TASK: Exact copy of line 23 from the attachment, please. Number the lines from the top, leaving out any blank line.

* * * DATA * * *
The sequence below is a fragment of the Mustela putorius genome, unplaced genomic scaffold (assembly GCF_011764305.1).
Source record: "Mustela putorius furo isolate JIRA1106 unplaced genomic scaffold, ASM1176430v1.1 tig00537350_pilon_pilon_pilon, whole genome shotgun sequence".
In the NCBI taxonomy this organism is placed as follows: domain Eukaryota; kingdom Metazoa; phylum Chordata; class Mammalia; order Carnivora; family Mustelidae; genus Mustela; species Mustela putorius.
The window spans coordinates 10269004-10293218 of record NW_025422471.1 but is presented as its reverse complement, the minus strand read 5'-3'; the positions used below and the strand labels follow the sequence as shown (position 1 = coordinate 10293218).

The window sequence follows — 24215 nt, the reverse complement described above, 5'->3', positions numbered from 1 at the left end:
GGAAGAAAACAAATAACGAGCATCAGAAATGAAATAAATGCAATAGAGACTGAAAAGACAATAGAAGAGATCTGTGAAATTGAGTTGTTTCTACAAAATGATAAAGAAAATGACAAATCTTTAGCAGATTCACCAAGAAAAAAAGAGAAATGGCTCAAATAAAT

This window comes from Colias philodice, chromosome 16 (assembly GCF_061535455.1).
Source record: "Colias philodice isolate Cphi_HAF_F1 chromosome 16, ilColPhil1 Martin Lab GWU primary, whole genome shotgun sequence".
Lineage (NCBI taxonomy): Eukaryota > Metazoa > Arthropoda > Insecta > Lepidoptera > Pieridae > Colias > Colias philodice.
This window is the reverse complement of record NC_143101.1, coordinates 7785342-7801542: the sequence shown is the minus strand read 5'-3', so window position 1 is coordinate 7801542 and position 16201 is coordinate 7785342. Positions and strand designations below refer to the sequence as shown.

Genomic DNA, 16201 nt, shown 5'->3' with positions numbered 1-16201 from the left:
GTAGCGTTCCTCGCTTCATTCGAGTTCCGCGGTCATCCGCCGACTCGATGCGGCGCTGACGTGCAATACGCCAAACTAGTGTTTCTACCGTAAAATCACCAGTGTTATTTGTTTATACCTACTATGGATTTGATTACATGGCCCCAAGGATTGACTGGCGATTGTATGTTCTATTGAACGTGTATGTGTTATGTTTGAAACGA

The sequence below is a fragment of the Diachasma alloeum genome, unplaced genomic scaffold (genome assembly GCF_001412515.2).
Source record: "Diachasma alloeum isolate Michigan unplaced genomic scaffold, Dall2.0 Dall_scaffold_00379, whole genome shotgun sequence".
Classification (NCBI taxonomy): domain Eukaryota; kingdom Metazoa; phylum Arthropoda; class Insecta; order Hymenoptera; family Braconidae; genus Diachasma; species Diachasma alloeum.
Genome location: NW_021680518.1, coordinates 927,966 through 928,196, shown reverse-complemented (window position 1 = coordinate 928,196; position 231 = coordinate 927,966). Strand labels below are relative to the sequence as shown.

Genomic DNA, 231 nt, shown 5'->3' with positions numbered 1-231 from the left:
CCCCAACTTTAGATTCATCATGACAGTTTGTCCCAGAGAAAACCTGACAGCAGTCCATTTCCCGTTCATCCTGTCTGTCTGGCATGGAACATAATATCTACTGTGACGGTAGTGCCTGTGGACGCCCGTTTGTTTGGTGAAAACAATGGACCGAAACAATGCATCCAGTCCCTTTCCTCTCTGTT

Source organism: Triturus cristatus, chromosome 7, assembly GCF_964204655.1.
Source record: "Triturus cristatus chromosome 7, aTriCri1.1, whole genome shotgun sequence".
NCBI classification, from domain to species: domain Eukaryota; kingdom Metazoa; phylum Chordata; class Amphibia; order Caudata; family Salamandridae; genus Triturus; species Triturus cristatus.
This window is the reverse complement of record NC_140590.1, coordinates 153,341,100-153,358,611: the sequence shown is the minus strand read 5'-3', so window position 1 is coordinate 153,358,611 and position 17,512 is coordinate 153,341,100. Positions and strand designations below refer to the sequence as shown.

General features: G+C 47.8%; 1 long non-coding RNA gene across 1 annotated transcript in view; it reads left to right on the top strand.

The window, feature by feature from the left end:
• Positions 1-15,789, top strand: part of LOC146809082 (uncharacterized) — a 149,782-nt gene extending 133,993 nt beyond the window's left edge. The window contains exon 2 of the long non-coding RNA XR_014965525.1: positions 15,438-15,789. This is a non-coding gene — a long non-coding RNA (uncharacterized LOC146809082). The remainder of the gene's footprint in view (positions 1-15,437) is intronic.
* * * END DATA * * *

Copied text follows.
General features: G+C 47.8%; 1 long non-coding RNA gene across 1 annotated transcript in view; it reads left to right on the top strand.